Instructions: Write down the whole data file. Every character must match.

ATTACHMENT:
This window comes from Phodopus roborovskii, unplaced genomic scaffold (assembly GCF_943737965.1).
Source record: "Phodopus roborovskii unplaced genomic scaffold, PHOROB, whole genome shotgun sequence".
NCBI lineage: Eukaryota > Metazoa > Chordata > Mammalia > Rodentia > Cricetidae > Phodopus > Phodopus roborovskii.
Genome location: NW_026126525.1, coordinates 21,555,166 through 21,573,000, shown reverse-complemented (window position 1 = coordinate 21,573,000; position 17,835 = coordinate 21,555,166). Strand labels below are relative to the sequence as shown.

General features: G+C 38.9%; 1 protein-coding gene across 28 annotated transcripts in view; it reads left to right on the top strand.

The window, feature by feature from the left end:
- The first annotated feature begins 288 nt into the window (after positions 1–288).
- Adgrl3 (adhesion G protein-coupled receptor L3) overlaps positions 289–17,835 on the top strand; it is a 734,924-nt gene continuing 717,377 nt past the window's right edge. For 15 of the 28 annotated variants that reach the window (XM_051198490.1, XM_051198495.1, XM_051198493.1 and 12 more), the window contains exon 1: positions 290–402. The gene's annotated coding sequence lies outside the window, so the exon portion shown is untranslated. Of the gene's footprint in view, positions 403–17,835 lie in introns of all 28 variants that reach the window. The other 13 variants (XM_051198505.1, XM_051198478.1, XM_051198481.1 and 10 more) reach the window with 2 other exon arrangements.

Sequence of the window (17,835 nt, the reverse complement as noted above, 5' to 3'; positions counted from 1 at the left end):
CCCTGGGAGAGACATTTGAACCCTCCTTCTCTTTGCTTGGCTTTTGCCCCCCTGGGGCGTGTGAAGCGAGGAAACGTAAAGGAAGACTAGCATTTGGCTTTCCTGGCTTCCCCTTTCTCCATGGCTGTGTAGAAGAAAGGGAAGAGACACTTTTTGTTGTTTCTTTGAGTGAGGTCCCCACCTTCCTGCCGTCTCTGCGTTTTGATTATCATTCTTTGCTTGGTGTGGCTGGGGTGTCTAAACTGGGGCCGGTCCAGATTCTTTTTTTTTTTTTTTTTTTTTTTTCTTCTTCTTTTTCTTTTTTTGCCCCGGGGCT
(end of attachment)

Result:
This window comes from Phodopus roborovskii, unplaced genomic scaffold (assembly GCF_943737965.1).
Source record: "Phodopus roborovskii unplaced genomic scaffold, PHOROB, whole genome shotgun sequence".
NCBI lineage: Eukaryota > Metazoa > Chordata > Mammalia > Rodentia > Cricetidae > Phodopus > Phodopus roborovskii.
Genome location: NW_026126525.1, coordinates 21,555,166 through 21,573,000, shown reverse-complemented (window position 1 = coordinate 21,573,000; position 17,835 = coordinate 21,555,166). Strand labels below are relative to the sequence as shown.

General features: G+C 38.9%; 1 protein-coding gene across 28 annotated transcripts in view; it reads left to right on the top strand.

The window, feature by feature from the left end:
- The first annotated feature begins 288 nt into the window (after positions 1–288).
- Adgrl3 (adhesion G protein-coupled receptor L3) overlaps positions 289–17,835 on the top strand; it is a 734,924-nt gene continuing 717,377 nt past the window's right edge. For 15 of the 28 annotated variants that reach the window (XM_051198490.1, XM_051198495.1, XM_051198493.1 and 12 more), the window contains exon 1: positions 290–402. The gene's annotated coding sequence lies outside the window, so the exon portion shown is untranslated. Of the gene's footprint in view, positions 403–17,835 lie in introns of all 28 variants that reach the window. The other 13 variants (XM_051198505.1, XM_051198478.1, XM_051198481.1 and 10 more) reach the window with 2 other exon arrangements.

Sequence of the window (17,835 nt, the reverse complement as noted above, 5' to 3'; positions counted from 1 at the left end):
CCCTGGGAGAGACATTTGAACCCTCCTTCTCTTTGCTTGGCTTTTGCCCCCCTGGGGCGTGTGAAGCGAGGAAACGTAAAGGAAGACTAGCATTTGGCTTTCCTGGCTTCCCCTTTCTCCATGGCTGTGTAGAAGAAAGGGAAGAGACACTTTTTGTTGTTTCTTTGAGTGAGGTCCCCACCTTCCTGCCGTCTCTGCGTTTTGATTATCATTCTTTGCTTGGTGTGGCTGGGGTGTCTAAACTGGGGCCGGTCCAGATTCTTTTTTTTTTTTTTTTTTTTTTTTCTTCTTCTTTTTCTTTTTTTGCCCCGGGGCT